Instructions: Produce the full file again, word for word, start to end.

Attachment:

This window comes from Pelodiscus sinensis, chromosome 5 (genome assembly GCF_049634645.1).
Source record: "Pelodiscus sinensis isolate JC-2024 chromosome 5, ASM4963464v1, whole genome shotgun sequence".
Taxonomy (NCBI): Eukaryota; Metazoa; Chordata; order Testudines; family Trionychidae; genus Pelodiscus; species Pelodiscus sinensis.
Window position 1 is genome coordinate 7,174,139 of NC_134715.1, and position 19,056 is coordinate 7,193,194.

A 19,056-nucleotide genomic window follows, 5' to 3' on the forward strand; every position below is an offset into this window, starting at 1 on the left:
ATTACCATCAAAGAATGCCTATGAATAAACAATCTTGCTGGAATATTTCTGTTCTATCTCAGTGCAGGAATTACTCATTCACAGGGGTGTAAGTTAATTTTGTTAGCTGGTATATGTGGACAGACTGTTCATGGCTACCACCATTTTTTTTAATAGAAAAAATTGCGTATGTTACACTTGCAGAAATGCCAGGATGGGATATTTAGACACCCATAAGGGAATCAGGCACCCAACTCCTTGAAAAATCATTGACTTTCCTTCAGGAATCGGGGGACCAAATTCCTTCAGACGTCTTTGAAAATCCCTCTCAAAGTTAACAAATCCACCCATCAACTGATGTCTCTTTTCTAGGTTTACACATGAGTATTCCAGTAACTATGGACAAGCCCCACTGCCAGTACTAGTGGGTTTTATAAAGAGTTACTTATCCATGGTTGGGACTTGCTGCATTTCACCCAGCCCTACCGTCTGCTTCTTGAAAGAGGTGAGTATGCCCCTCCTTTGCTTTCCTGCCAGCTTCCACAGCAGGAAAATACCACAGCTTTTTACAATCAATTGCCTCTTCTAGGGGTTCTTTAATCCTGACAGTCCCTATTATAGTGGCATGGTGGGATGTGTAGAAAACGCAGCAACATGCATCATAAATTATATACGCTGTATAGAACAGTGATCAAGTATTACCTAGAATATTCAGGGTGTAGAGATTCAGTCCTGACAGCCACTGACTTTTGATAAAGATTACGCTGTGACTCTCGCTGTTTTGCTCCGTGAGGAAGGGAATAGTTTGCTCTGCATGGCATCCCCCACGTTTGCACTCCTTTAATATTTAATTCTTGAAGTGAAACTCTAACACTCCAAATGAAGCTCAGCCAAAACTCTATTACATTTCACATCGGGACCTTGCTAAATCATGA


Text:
This window comes from Pelodiscus sinensis, chromosome 5 (genome assembly GCF_049634645.1).
Source record: "Pelodiscus sinensis isolate JC-2024 chromosome 5, ASM4963464v1, whole genome shotgun sequence".
Taxonomy (NCBI): Eukaryota; Metazoa; Chordata; order Testudines; family Trionychidae; genus Pelodiscus; species Pelodiscus sinensis.
Window position 1 is genome coordinate 7,174,139 of NC_134715.1, and position 19,056 is coordinate 7,193,194.

A 19,056-nucleotide genomic window follows, 5' to 3' on the forward strand; every position below is an offset into this window, starting at 1 on the left:
ATTACCATCAAAGAATGCCTATGAATAAACAATCTTGCTGGAATATTTCTGTTCTATCTCAGTGCAGGAATTACTCATTCACAGGGGTGTAAGTTAATTTTGTTAGCTGGTATATGTGGACAGACTGTTCATGGCTACCACCATTTTTTTTAATAGAAAAAATTGCGTATGTTACACTTGCAGAAATGCCAGGATGGGATATTTAGACACCCATAAGGGAATCAGGCACCCAACTCCTTGAAAAATCATTGACTTTCCTTCAGGAATCGGGGGACCAAATTCCTTCAGACGTCTTTGAAAATCCCTCTCAAAGTTAACAAATCCACCCATCAACTGATGTCTCTTTTCTAGGTTTACACATGAGTATTCCAGTAACTATGGACAAGCCCCACTGCCAGTACTAGTGGGTTTTATAAAGAGTTACTTATCCATGGTTGGGACTTGCTGCATTTCACCCAGCCCTACCGTCTGCTTCTTGAAAGAGGTGAGTATGCCCCTCCTTTGCTTTCCTGCCAGCTTCCACAGCAGGAAAATACCACAGCTTTTTACAATCAATTGCCTCTTCTAGGGGTTCTTTAATCCTGACAGTCCCTATTATAGTGGCATGGTGGGATGTGTAGAAAACGCAGCAACATGCATCATAAATTATATACGCTGTATAGAACAGTGATCAAGTATTACCTAGAATATTCAGGGTGTAGAGATTCAGTCCTGACAGCCACTGACTTTTGATAAAGATTACGCTGTGACTCTCGCTGTTTTGCTCCGTGAGGAAGGGAATAGTTTGCTCTGCATGGCATCCCCCACGTTTGCACTCCTTTAATATTTAATTCTTGAAGTGAAACTCTAACACTCCAAATGAAGCTCAGCCAAAACTCTATTACATTTCACATCGGGACCTTGCTAAATCATGA